Thanks for the recs.

The Heart Music is really lovely, I couldn't agree more. :)
blamebramptonblamebrampton on December 30th, 2012 01:30 am (UTC)
It has such a nice feeling about it, which I know sounds silly, but it and the Pencil story both had the feeling of being created by very kind people.
Bubba: Amnestyabsynthedrinker on December 29th, 2012 08:37 pm (UTC)

Thought this might amuse and interest you.

Happy New Year!

blamebramptonblamebrampton on December 30th, 2012 01:36 am (UTC)
Oh they are so wrong! They make my Grand Nationals look like trainers! But brilliant commentary, nonetheless!

I refuse to wear stilettos because they are so terrible for the body. I own mad platforms and the Grand Nationals, which make you walk on demipointe, but they all distribute weight well and just require concentration, rather than damaging your feet with each step.

I remember when I first started to wear heels and three inches was a daring height, with plenty of beautiful shoes available at one or two inches. Now they start at four for most labels and young women cannot run after bagsnatchers. Madness!
Bubba: Mal's Topabsynthedrinker on December 30th, 2012 01:46 am (UTC)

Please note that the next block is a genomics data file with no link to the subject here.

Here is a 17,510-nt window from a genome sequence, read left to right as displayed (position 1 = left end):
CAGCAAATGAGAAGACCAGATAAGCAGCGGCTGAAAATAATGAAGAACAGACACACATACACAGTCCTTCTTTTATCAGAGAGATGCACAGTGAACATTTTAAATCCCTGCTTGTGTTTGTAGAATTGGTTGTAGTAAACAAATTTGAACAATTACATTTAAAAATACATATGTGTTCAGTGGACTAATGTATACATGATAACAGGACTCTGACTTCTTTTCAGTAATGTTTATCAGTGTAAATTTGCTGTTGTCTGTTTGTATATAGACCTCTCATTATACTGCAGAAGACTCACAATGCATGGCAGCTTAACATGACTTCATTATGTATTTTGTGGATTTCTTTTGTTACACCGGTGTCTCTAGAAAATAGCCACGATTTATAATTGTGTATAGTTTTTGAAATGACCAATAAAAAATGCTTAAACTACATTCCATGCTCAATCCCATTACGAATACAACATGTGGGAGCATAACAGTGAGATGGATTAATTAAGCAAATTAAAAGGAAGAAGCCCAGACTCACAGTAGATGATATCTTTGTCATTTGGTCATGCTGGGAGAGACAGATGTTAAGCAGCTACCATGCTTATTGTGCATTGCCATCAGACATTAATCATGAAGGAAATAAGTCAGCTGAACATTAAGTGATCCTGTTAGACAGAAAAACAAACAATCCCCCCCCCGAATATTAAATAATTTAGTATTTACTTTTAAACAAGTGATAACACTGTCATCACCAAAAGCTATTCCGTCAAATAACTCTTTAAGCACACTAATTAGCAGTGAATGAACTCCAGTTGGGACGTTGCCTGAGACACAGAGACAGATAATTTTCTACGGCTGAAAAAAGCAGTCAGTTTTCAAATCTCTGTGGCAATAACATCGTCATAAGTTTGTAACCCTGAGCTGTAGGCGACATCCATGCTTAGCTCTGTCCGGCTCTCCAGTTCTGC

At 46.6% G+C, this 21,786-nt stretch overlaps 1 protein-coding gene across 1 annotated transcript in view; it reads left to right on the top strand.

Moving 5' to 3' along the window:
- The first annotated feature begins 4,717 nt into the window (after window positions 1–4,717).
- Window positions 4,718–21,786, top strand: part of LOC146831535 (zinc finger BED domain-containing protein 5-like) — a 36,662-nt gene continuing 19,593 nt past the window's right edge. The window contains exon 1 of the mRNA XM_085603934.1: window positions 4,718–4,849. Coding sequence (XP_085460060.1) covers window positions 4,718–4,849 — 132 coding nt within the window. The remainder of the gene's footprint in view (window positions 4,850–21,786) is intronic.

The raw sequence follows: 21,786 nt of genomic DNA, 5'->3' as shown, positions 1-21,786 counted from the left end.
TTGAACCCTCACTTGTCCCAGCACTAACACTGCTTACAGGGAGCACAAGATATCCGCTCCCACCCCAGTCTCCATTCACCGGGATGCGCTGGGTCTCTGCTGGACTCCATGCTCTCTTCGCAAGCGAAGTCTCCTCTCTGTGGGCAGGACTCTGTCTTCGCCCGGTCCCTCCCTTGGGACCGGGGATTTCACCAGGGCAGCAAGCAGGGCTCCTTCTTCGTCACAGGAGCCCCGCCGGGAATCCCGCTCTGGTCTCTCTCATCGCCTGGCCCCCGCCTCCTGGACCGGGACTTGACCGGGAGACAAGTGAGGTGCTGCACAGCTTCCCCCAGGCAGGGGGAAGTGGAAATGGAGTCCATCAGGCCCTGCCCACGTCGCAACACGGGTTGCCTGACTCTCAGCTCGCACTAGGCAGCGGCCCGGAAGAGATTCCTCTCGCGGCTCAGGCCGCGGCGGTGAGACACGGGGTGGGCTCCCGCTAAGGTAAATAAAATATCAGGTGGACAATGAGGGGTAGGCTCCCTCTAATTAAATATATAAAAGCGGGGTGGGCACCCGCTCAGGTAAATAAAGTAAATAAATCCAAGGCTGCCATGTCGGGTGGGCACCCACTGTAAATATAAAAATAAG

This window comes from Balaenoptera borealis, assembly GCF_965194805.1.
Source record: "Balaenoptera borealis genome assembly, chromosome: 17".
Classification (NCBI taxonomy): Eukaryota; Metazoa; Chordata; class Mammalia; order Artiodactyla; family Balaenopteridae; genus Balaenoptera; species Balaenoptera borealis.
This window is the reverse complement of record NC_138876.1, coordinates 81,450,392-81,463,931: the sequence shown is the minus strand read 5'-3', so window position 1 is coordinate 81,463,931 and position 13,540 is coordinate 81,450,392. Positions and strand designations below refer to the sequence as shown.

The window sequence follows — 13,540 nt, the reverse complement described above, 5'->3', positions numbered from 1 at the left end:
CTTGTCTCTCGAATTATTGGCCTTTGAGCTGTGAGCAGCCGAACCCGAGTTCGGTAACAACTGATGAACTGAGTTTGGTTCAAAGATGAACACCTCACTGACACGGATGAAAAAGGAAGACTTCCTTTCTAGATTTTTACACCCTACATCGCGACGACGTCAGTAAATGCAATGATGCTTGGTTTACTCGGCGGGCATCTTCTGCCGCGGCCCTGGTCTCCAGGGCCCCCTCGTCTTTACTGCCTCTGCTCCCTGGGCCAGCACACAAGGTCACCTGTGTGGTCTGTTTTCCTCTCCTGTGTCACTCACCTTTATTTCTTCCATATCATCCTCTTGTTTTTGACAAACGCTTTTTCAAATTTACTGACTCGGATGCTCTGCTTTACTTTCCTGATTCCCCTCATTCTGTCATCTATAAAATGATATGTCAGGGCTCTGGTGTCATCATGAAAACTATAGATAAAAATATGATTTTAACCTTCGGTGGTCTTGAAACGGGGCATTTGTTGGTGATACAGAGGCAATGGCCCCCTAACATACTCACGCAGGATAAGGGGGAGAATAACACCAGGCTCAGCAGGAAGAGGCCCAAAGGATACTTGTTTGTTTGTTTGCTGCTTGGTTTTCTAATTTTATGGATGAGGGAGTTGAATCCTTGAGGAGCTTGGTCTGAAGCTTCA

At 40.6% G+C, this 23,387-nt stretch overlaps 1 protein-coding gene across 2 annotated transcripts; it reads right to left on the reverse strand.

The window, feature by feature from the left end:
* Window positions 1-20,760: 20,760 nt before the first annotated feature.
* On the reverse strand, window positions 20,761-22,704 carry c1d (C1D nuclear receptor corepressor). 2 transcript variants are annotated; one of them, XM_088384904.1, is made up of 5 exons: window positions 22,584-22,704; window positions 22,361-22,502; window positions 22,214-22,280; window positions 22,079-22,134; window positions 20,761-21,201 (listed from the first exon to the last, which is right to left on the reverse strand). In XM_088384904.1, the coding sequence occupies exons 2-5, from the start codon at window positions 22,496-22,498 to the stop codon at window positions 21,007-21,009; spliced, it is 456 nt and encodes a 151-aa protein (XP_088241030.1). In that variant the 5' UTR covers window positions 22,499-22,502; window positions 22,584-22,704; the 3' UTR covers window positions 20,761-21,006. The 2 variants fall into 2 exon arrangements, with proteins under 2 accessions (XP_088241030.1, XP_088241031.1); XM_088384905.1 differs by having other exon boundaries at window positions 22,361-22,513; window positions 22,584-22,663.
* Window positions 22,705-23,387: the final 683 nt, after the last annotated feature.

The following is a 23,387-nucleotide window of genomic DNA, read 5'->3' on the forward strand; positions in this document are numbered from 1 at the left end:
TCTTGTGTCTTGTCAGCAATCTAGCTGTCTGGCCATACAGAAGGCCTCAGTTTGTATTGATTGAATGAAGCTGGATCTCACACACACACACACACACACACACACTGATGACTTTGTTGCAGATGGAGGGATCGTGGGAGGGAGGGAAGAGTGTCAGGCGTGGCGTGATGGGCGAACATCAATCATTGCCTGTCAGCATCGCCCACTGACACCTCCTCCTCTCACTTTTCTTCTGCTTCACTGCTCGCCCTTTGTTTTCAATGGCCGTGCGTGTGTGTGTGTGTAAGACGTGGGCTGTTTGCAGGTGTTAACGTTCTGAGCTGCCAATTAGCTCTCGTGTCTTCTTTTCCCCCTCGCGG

Speaking of Fluevogs, I just bought a pair for my "ass-kicking" BF for Christmas. He now looks like a cross between a Biker, a Nazi, and a Viscount! But with just the right jeans and just enough Hermes cologne to be noticed, he's what's for dinner!


blamebramptonblamebrampton on December 30th, 2012 01:55 am (UTC)
Those are perfection! Well done, you!
bk7brokemybrain: Rickman OMGbk7brokemybrain on December 31st, 2012 02:26 am (UTC)
OH PLEASE TELL ME WHERE TO GET THOSE BOOTS!!! And do they come in wide? I've seriously been trying to find one boot that covers many moods and these are dressy enough yet tough enough to handle their role. Seriously, they are perfect for me. Plz plz plz tell me what they are.
thank you.
blamebramptonblamebrampton on December 31st, 2012 07:21 am (UTC)
They are Fluevog Montagu boots: http://www.fluevog.com/code/?w=attribute%3AUnisex&pp=2&view=detail&p=16&colourID=2429

See if you can find somewhere to try them on. I have wide feet and some Fluevogs are brilliant on my, while others are less good. These look to be at the good end.
bk7brokemybrainbk7brokemybrain on December 31st, 2012 03:46 am (UTC)
Found the link! Thank you for introducing me to this company!
blamebramptonblamebrampton on December 31st, 2012 07:23 am (UTC)